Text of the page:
Hinge Dilema.

Greetings All, I am a novice wood worker and I am in the process of finishing my wood shop. To get right to the point I have a set of work benches with some shelving beneath and I want to put a hinged door to cover them. What I did was to put a facade on the front of my shelves with square holes cut out to get to the shelves. However, the only way I can figure to put doors on is to simply cut out a square piece of plywood that is bigger than the holes and then put them on using hinges. However, I would need some type of hinge that is offset by about 1/2" to mount to the door and then to the facade. I hope this makes sense. I would appreciate any help that you may provide, if this is not clear please let me know, I am willing to take a digital pic and email it to anyone interested in seeing what it is I am talking about.
Thanks in advance, Louis.
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You probably want a strap hinge.

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If I understand your situation correctly (and I'm not quite sure that I do), I would glue, then nail/screw a 1x2 "stile" onto the "facade" on the hinge side of the door(s).
Then, use a regular hinge to mount the door - I would opt for the so-called "European" hinge where you can screw into the newly installed stile and then drill a 35mm hole into your door - the nice thing is that these offer a lot of adjustment.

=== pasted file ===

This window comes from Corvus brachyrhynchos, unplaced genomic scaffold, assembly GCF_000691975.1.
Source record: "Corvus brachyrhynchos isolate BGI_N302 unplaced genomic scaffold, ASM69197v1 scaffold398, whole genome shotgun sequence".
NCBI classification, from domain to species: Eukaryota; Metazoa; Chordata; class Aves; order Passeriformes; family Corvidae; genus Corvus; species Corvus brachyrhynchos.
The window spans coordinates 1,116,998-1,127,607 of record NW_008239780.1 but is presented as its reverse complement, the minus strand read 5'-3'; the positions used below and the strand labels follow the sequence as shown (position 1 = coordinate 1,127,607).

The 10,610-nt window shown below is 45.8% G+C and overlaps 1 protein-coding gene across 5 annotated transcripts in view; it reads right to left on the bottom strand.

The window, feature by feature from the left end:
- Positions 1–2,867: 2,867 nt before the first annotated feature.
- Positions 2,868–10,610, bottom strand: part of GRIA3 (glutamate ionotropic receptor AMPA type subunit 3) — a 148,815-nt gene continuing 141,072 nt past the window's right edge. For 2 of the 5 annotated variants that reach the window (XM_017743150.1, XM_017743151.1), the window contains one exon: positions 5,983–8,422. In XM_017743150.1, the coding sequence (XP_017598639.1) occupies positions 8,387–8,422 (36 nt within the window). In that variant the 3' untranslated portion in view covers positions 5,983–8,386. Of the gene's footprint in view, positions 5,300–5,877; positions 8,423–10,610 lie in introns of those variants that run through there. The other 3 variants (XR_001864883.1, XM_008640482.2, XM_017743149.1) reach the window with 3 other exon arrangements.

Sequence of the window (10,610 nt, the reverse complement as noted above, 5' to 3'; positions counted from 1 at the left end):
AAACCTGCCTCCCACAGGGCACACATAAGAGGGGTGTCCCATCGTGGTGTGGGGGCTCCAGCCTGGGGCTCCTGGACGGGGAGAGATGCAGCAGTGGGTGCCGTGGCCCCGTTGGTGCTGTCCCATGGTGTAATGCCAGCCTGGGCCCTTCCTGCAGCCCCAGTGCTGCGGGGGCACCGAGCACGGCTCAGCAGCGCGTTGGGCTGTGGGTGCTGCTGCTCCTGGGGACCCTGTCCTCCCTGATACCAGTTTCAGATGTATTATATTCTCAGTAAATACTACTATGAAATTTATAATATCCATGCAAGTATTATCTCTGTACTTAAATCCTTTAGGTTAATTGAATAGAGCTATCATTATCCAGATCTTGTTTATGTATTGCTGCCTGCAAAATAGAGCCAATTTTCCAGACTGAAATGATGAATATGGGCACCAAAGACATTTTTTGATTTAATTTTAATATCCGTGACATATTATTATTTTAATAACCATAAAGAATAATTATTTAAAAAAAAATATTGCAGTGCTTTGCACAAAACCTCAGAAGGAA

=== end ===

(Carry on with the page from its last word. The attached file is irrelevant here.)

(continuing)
Good luck.
Lou

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I would recommend going to a bookstore or library and getting a few books on cabinet making techniques. These will be invaluable to a new woodworker. Although you can get good advice from this forum, nothing beats having a few pictures to illustrate various points. In addition, the books may point out some standard techniques that (it sounds like) you may be bypassing.
Several suggestions: Shelves, closets, and cabinets by Peter Jones ISBN 0-943822-96-3 This is geared mostly towards house and garage cabinets, but does have some useful basics for a new woodworker
Furniture Making from the Inside Out JD Lawrence, ISBN 0-8069-8566-6 This is an excellent book for a new woodworker, covering just about everything from design, through practical suggestions for construction. It also includes some example projects. This will be very helpful in learning various door hinging techniques
Measure Twice, Cut Once: Jim Tolpin ISBN 1-55870-305-5 This again covers everything from design proportions to construction and layout techniques that minimize the opportunity for error.
Carpentry, Gaspar J. Lewis ISBN 0-8069-6752-8 This is a Jr. College/Construction program textbook that can be useful for more mundane and larger projects (i.e. all the way through house construction. It has a section that provides a very good overview of household cabinetry, including various hinge options.
If you're really starting out, having a good reference library at your disposal will be well worth the expense.
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Thanks to both of your for your suggestions. Based on your knowledge I have enough information to craft a viable solution.
Thank You Once Again.
Louis
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